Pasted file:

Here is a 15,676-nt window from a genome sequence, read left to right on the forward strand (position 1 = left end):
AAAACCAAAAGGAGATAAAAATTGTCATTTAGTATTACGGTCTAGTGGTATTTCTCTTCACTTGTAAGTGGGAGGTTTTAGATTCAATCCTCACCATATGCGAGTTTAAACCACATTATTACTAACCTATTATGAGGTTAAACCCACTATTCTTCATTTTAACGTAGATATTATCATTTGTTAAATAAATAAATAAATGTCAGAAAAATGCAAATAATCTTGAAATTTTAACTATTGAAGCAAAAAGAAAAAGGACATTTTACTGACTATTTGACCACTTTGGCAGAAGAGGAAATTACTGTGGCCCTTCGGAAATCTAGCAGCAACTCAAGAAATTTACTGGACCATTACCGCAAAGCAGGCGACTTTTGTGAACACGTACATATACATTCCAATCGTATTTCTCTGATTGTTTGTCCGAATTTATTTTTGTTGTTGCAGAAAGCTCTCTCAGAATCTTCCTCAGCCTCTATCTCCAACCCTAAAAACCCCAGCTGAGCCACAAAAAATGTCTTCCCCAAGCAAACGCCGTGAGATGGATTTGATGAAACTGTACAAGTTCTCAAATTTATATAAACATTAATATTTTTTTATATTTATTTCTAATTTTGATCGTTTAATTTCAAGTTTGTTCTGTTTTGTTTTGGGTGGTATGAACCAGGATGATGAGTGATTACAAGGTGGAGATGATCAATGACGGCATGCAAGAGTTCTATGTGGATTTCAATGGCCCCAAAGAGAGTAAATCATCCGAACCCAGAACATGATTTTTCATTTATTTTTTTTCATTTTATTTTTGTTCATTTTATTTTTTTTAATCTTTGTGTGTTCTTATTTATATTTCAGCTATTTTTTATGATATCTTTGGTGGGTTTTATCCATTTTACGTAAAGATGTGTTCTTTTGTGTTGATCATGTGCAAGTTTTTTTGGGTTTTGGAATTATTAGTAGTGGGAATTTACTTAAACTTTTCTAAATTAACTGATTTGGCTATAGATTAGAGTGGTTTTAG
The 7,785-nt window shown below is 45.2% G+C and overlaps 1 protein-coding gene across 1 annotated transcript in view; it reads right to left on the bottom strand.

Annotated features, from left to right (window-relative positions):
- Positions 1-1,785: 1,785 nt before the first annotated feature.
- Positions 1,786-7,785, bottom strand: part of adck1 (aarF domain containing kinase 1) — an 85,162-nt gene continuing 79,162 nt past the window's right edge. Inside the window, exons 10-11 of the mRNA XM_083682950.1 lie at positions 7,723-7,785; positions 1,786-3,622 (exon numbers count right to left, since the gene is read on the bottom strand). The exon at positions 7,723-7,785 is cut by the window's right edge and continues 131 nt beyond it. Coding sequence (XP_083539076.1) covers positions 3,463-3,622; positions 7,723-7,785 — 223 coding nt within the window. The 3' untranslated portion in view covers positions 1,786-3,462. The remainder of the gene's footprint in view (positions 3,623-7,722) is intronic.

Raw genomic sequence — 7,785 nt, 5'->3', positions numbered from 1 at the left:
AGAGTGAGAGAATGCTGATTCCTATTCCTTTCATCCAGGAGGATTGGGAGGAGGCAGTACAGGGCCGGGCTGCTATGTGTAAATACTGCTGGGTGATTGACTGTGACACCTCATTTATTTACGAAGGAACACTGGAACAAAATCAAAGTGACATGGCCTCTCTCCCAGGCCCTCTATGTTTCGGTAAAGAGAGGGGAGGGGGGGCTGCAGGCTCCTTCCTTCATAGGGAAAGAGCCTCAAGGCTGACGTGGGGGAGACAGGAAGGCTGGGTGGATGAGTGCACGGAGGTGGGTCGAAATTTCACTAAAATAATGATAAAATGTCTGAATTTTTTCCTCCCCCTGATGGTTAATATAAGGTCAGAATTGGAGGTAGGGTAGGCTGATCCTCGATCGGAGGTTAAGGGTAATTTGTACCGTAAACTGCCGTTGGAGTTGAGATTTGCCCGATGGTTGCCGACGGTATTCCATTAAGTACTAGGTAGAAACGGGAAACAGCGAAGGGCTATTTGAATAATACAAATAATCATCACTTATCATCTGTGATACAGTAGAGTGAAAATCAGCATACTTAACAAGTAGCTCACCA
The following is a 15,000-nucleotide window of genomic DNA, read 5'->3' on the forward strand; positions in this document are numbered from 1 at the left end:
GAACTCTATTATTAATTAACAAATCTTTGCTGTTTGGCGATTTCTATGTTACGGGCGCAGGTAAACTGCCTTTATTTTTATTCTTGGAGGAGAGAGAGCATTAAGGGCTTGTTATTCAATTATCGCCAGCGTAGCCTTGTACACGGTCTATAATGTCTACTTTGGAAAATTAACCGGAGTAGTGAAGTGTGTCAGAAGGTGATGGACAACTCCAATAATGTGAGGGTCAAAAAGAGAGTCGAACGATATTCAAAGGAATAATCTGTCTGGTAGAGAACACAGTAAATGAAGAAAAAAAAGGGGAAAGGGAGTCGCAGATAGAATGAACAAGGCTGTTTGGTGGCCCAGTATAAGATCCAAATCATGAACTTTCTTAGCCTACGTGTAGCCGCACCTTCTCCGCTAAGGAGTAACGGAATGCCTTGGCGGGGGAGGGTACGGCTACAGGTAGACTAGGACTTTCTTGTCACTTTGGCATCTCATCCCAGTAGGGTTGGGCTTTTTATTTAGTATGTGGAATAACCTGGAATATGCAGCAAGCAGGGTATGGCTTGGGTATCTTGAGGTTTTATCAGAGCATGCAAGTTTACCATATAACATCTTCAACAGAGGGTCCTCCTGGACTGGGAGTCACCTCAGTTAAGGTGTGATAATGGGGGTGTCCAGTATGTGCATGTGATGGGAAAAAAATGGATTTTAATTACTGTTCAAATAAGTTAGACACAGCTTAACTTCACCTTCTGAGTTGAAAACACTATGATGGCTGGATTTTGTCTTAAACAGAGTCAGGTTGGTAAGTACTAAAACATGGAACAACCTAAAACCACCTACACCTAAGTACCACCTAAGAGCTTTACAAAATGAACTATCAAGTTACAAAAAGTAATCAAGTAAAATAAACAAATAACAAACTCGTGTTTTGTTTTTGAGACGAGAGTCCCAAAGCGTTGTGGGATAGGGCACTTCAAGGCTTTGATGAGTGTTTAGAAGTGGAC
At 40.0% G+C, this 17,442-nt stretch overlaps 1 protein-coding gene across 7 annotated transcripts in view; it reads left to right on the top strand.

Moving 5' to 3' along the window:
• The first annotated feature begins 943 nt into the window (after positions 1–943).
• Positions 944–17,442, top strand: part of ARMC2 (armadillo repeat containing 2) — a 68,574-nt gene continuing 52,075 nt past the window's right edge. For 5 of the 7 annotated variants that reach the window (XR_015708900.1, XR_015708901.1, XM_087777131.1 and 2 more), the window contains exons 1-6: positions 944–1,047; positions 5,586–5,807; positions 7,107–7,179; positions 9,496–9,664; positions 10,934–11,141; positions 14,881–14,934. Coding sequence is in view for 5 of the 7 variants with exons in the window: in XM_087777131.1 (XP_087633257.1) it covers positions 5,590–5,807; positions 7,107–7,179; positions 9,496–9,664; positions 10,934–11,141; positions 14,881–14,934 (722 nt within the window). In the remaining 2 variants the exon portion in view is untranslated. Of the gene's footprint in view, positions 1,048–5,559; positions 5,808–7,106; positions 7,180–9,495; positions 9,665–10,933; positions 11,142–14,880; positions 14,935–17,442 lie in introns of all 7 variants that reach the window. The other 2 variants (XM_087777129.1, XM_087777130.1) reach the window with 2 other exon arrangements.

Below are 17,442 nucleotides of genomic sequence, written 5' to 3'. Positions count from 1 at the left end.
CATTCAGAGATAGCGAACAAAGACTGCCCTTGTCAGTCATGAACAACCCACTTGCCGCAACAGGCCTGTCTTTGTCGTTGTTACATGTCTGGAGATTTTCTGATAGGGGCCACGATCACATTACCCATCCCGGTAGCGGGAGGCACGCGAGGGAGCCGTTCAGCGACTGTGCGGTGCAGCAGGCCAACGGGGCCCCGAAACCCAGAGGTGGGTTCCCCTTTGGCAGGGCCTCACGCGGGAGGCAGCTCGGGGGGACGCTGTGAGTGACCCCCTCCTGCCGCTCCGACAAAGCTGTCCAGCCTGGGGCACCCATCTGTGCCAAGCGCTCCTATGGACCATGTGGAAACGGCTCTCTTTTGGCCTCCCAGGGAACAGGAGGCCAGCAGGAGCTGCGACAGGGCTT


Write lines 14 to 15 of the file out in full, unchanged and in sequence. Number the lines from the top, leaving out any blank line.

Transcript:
• Positions 944–17,442, top strand: part of ARMC2 (armadillo repeat containing 2) — a 68,574-nt gene continuing 52,075 nt past the window's right edge. For 5 of the 7 annotated variants that reach the window (XR_015708900.1, XR_015708901.1, XM_087777131.1 and 2 more), the window contains exons 1-6: positions 944–1,047; positions 5,586–5,807; positions 7,107–7,179; positions 9,496–9,664; positions 10,934–11,141; positions 14,881–14,934. Coding sequence is in view for 5 of the 7 variants with exons in the window: in XM_087777131.1 (XP_087633257.1) it covers positions 5,590–5,807; positions 7,107–7,179; positions 9,496–9,664; positions 10,934–11,141; positions 14,881–14,934 (722 nt within the window). In the remaining 2 variants the exon portion in view is untranslated. Of the gene's footprint in view, positions 1,048–5,559; positions 5,808–7,106; positions 7,180–9,495; positions 9,665–10,933; positions 11,142–14,880; positions 14,935–17,442 lie in introns of all 7 variants that reach the window. The other 2 variants (XM_087777129.1, XM_087777130.1) reach the window with 2 other exon arrangements.

Below are 17,442 nucleotides of genomic sequence, written 5' to 3'. Positions count from 1 at the left end.